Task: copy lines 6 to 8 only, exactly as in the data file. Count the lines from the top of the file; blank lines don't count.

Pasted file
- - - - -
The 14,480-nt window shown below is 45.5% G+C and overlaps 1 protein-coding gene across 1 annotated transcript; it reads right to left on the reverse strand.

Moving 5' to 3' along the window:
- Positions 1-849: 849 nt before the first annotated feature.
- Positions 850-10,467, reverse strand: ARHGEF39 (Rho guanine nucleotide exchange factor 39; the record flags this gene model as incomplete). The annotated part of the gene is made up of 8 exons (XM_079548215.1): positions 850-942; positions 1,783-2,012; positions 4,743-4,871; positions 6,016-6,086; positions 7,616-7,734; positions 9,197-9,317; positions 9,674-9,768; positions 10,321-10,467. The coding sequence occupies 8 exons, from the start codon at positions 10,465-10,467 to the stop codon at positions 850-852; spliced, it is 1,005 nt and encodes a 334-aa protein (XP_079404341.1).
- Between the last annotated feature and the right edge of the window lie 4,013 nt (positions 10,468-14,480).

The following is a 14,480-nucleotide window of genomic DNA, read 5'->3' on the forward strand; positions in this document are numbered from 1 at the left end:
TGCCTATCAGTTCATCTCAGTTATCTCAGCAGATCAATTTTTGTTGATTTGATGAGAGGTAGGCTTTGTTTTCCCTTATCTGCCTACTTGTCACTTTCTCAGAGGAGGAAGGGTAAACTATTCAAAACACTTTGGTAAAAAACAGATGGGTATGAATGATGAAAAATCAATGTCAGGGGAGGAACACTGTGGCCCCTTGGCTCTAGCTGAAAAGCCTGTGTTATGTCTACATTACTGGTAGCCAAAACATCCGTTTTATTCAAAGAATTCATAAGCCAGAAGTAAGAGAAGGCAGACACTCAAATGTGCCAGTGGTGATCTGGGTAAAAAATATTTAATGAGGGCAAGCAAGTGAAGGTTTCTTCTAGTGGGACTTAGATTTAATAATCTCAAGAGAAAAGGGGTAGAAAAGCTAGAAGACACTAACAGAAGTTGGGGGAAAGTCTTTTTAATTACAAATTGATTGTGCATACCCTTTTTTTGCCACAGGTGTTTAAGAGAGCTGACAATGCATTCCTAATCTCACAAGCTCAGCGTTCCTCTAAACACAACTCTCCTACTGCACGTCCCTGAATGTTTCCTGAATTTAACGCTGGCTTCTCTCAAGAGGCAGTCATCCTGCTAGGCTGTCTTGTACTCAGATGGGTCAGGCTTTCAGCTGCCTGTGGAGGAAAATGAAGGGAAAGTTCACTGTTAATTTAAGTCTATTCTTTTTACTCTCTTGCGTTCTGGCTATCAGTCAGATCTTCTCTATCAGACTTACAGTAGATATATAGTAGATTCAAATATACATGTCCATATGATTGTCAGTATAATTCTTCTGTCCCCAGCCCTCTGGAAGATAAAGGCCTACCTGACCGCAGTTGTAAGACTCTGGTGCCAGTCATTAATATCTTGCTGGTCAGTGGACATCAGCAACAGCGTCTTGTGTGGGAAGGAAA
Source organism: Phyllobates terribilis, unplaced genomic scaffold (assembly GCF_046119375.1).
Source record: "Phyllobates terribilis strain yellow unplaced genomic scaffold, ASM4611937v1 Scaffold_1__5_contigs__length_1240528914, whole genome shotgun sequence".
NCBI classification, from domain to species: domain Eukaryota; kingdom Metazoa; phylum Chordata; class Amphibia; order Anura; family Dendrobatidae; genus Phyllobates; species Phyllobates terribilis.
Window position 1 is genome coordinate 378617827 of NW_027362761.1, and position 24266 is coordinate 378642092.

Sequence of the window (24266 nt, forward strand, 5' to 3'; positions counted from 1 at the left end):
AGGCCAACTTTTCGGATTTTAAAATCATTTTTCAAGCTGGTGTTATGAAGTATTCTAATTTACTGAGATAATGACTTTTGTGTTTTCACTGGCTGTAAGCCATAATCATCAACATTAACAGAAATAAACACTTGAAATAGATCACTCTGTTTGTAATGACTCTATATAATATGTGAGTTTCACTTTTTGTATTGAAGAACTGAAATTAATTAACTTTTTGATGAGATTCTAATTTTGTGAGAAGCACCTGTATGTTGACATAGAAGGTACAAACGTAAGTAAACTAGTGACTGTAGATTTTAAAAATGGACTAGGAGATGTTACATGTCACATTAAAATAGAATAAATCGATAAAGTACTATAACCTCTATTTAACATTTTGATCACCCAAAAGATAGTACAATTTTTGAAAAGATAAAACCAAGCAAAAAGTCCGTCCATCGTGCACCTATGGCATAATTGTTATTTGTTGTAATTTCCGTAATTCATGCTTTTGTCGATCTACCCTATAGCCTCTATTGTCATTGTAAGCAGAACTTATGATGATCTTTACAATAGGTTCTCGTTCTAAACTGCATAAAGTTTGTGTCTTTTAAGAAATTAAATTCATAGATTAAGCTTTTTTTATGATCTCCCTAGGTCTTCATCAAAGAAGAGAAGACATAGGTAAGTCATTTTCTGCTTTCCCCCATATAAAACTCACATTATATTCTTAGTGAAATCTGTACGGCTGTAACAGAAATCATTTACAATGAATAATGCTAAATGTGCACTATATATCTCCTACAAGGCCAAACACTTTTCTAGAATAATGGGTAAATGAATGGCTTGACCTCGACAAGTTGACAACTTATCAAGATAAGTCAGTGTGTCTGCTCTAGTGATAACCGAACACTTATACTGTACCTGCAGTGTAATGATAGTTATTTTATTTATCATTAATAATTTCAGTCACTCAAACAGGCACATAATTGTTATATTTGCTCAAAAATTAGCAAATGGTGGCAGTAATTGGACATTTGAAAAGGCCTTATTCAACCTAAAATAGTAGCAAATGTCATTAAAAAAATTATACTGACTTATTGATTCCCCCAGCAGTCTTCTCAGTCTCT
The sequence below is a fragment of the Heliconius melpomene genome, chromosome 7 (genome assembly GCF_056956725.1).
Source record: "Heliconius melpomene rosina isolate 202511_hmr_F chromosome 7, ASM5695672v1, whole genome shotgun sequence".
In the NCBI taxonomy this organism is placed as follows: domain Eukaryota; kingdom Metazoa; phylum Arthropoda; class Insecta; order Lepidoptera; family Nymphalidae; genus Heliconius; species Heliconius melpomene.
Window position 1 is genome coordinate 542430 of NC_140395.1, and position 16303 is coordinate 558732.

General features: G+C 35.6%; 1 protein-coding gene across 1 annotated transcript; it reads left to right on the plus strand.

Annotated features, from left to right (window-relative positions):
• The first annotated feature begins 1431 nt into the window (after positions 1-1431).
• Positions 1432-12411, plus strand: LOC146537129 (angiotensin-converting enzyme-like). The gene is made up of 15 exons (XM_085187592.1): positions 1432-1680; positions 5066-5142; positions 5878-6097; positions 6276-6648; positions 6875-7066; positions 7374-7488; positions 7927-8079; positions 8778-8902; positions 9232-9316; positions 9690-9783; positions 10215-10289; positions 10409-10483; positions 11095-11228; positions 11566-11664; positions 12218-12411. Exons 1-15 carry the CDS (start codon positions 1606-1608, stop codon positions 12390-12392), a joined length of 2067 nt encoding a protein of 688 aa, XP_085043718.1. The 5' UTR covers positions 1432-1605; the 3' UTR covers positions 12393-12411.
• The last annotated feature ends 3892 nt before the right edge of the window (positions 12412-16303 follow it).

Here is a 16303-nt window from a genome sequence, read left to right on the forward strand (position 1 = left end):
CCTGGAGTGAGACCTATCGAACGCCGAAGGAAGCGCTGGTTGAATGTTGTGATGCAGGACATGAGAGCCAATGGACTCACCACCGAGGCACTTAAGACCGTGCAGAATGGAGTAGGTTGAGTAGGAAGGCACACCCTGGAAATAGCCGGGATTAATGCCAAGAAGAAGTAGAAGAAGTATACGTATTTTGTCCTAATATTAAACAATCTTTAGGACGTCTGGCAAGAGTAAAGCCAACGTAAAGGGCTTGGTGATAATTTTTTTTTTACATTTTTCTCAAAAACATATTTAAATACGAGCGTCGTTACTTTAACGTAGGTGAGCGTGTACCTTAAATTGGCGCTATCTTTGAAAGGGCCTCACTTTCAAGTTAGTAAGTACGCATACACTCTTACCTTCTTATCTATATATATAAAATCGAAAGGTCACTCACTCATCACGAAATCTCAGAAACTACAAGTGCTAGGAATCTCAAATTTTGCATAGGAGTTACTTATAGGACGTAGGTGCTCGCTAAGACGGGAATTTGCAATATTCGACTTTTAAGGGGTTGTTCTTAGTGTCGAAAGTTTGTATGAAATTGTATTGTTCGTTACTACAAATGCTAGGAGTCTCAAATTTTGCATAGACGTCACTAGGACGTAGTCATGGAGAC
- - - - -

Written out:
The following is a 14,480-nucleotide window of genomic DNA, read 5'->3' on the forward strand; positions in this document are numbered from 1 at the left end:
TGCCTATCAGTTCATCTCAGTTATCTCAGCAGATCAATTTTTGTTGATTTGATGAGAGGTAGGCTTTGTTTTCCCTTATCTGCCTACTTGTCACTTTCTCAGAGGAGGAAGGGTAAACTATTCAAAACACTTTGGTAAAAAACAGATGGGTATGAATGATGAAAAATCAATGTCAGGGGAGGAACACTGTGGCCCCTTGGCTCTAGCTGAAAAGCCTGTGTTATGTCTACATTACTGGTAGCCAAAACATCCGTTTTATTCAAAGAATTCATAAGCCAGAAGTAAGAGAAGGCAGACACTCAAATGTGCCAGTGGTGATCTGGGTAAAAAATATTTAATGAGGGCAAGCAAGTGAAGGTTTCTTCTAGTGGGACTTAGATTTAATAATCTCAAGAGAAAAGGGGTAGAAAAGCTAGAAGACACTAACAGAAGTTGGGGGAAAGTCTTTTTAATTACAAATTGATTGTGCATACCCTTTTTTTGCCACAGGTGTTTAAGAGAGCTGACAATGCATTCCTAATCTCACAAGCTCAGCGTTCCTCTAAACACAACTCTCCTACTGCACGTCCCTGAATGTTTCCTGAATTTAACGCTGGCTTCTCTCAAGAGGCAGTCATCCTGCTAGGCTGTCTTGTACTCAGATGGGTCAGGCTTTCAGCTGCCTGTGGAGGAAAATGAAGGGAAAGTTCACTGTTAATTTAAGTCTATTCTTTTTACTCTCTTGCGTTCTGGCTATCAGTCAGATCTTCTCTATCAGACTTACAGTAGATATATAGTAGATTCAAATATACATGTCCATATGATTGTCAGTATAATTCTTCTGTCCCCAGCCCTCTGGAAGATAAAGGCCTACCTGACCGCAGTTGTAAGACTCTGGTGCCAGTCATTAATATCTTGCTGGTCAGTGGACATCAGCAACAGCGTCTTGTGTGGGAAGGAAA
Source organism: Phyllobates terribilis, unplaced genomic scaffold (assembly GCF_046119375.1).